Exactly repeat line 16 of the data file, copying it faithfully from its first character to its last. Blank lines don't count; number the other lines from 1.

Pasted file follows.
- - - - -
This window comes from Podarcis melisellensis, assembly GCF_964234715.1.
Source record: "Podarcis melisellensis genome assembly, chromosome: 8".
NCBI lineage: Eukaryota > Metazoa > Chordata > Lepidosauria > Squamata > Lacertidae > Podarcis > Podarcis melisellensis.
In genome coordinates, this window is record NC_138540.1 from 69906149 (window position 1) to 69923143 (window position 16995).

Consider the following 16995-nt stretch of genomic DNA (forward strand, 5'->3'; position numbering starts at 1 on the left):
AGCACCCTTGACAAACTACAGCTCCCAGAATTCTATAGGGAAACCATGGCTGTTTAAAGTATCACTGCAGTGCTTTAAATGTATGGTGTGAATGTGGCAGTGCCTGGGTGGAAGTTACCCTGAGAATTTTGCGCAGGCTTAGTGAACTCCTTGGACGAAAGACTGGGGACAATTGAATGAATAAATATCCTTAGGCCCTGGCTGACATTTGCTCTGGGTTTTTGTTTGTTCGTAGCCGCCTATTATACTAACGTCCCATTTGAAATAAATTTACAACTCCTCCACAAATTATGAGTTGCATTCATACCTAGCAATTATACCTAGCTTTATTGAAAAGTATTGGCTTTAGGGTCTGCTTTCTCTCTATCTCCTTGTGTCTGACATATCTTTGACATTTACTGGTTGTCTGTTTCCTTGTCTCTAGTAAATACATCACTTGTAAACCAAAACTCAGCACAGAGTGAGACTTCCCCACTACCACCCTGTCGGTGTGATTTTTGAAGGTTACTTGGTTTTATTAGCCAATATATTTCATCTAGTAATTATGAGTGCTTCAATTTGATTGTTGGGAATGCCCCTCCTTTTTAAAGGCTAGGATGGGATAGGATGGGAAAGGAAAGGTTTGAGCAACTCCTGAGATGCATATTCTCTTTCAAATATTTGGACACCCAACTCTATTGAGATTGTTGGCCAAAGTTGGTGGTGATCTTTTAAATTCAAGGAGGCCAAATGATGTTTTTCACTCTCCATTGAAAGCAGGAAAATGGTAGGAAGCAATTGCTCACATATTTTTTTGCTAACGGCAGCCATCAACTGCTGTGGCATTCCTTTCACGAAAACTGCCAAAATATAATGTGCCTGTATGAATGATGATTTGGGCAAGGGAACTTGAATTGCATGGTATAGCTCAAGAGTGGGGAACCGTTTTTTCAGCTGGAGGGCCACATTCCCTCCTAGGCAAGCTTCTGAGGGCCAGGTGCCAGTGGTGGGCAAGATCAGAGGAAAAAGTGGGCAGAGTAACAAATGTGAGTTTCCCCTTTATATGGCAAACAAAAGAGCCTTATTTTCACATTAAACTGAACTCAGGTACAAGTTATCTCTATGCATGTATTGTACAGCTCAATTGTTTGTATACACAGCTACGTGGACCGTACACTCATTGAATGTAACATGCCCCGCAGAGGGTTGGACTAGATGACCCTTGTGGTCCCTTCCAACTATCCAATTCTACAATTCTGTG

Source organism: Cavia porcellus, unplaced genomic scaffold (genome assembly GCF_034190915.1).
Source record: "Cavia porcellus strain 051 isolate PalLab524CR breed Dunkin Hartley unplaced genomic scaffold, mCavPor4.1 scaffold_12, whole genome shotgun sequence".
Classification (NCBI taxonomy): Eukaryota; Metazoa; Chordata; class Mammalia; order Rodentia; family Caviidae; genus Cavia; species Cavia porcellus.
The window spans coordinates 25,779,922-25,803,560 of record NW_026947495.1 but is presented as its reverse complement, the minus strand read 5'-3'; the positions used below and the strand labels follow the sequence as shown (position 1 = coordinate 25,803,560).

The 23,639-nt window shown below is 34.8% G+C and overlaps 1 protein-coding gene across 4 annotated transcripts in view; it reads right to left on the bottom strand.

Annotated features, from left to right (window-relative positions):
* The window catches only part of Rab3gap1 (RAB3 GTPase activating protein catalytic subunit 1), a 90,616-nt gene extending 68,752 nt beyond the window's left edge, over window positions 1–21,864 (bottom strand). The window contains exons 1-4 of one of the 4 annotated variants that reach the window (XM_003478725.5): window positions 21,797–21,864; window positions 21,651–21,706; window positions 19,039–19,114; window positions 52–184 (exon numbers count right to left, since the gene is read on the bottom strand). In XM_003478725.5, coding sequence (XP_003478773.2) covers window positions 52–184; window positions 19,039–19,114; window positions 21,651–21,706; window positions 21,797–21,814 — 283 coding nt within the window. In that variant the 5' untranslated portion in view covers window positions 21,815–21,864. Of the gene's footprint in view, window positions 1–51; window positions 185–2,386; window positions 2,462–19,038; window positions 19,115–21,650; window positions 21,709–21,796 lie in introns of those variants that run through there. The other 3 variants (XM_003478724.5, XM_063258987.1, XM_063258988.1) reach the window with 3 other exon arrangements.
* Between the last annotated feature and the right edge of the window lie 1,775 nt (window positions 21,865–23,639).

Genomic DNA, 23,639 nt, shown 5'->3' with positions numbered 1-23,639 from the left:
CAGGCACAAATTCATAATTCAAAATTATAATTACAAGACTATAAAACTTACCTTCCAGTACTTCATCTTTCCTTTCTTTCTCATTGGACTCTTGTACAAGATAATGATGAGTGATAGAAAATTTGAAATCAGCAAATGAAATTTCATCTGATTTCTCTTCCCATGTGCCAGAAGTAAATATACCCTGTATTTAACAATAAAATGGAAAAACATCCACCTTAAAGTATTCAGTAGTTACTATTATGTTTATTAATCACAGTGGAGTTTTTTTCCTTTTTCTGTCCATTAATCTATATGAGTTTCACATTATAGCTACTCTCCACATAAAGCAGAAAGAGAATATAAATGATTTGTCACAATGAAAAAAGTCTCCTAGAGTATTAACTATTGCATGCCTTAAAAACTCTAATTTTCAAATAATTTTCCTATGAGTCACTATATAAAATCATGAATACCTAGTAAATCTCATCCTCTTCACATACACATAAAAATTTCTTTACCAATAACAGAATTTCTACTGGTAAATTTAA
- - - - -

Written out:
CAGGCACAAATTCATAATTCAAAATTATAATTACAAGACTATAAAACTTACCTTCCAGTACTTCATCTTTCCTTTCTTTCTCATTGGACTCTTGTACAAGATAATGATGAGTGATAGAAAATTTGAAATCAGCAAATGAAATTTCATCTGATTTCTCTTCCCATGTGCCAGAAGTAAATATACCCTGTATTTAACAATAAAATGGAAAAACATCCACCTTAAAGTATTCAGTAGTTACTATTATGTTTATTAATCACAGTGGAGTTTTTTTCCTTTTTCTGTCCATTAATCTATATGAGTTTCACATTATAGCTACTCTCCACATAAAGCAGAAAGAGAATATAAATGATTTGTCACAATGAAAAAAGTCTCCTAGAGTATTAACTATTGCATGCCTTAAAAACTCTAATTTTCAAATAATTTTCCTATGAGTCACTATATAAAATCATGAATACCTAGTAAATCTCATCCTCTTCACATACACATAAAAATTTCTTTACCAATAACAGAATTTCTACTGGTAAATTTAA